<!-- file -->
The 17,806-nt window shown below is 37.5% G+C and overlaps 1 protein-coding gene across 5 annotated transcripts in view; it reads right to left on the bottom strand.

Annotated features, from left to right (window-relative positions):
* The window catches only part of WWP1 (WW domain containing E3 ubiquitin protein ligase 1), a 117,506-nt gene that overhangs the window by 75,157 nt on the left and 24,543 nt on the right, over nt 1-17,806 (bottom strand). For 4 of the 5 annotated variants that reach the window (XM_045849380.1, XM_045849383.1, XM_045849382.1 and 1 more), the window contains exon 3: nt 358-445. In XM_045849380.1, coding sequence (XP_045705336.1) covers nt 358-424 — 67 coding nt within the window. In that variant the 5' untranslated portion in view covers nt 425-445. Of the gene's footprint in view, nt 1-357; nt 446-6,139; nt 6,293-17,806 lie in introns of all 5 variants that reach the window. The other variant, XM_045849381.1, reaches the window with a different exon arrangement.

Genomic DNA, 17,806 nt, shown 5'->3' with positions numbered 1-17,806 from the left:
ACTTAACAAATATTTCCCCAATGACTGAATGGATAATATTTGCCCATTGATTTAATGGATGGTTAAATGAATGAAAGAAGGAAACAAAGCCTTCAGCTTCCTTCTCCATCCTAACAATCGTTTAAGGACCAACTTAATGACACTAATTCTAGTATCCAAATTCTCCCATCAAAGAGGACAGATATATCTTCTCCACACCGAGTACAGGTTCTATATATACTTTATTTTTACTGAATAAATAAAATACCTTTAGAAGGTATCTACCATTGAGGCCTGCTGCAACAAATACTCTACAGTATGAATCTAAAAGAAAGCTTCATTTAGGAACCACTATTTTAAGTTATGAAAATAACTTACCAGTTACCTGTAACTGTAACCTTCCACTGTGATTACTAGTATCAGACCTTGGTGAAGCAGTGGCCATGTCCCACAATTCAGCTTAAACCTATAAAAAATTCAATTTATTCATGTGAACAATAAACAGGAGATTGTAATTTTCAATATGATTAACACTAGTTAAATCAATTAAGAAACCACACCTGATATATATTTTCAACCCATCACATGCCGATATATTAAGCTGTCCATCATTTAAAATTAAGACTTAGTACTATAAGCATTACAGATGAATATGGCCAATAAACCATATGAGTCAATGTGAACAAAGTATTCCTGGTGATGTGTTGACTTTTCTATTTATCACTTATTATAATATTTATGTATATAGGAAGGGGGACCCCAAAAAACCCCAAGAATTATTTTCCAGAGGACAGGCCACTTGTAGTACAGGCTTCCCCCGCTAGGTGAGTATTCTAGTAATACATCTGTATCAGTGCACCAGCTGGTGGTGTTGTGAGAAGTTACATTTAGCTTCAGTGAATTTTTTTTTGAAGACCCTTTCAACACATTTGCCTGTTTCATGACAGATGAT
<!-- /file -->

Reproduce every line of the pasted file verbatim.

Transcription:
The 17,806-nt window shown below is 37.5% G+C and overlaps 1 protein-coding gene across 5 annotated transcripts in view; it reads right to left on the bottom strand.

Annotated features, from left to right (window-relative positions):
* The window catches only part of WWP1 (WW domain containing E3 ubiquitin protein ligase 1), a 117,506-nt gene that overhangs the window by 75,157 nt on the left and 24,543 nt on the right, over nt 1-17,806 (bottom strand). For 4 of the 5 annotated variants that reach the window (XM_045849380.1, XM_045849383.1, XM_045849382.1 and 1 more), the window contains exon 3: nt 358-445. In XM_045849380.1, coding sequence (XP_045705336.1) covers nt 358-424 — 67 coding nt within the window. In that variant the 5' untranslated portion in view covers nt 425-445. Of the gene's footprint in view, nt 1-357; nt 446-6,139; nt 6,293-17,806 lie in introns of all 5 variants that reach the window. The other variant, XM_045849381.1, reaches the window with a different exon arrangement.

Genomic DNA, 17,806 nt, shown 5'->3' with positions numbered 1-17,806 from the left:
ACTTAACAAATATTTCCCCAATGACTGAATGGATAATATTTGCCCATTGATTTAATGGATGGTTAAATGAATGAAAGAAGGAAACAAAGCCTTCAGCTTCCTTCTCCATCCTAACAATCGTTTAAGGACCAACTTAATGACACTAATTCTAGTATCCAAATTCTCCCATCAAAGAGGACAGATATATCTTCTCCACACCGAGTACAGGTTCTATATATACTTTATTTTTACTGAATAAATAAAATACCTTTAGAAGGTATCTACCATTGAGGCCTGCTGCAACAAATACTCTACAGTATGAATCTAAAAGAAAGCTTCATTTAGGAACCACTATTTTAAGTTATGAAAATAACTTACCAGTTACCTGTAACTGTAACCTTCCACTGTGATTACTAGTATCAGACCTTGGTGAAGCAGTGGCCATGTCCCACAATTCAGCTTAAACCTATAAAAAATTCAATTTATTCATGTGAACAATAAACAGGAGATTGTAATTTTCAATATGATTAACACTAGTTAAATCAATTAAGAAACCACACCTGATATATATTTTCAACCCATCACATGCCGATATATTAAGCTGTCCATCATTTAAAATTAAGACTTAGTACTATAAGCATTACAGATGAATATGGCCAATAAACCATATGAGTCAATGTGAACAAAGTATTCCTGGTGATGTGTTGACTTTTCTATTTATCACTTATTATAATATTTATGTATATAGGAAGGGGGACCCCAAAAAACCCCAAGAATTATTTTCCAGAGGACAGGCCACTTGTAGTACAGGCTTCCCCCGCTAGGTGAGTATTCTAGTAATACATCTGTATCAGTGCACCAGCTGGTGGTGTTGTGAGAAGTTACATTTAGCTTCAGTGAATTTTTTTTTGAAGACCCTTTCAACACATTTGCCTGTTTCATGACAGATGAT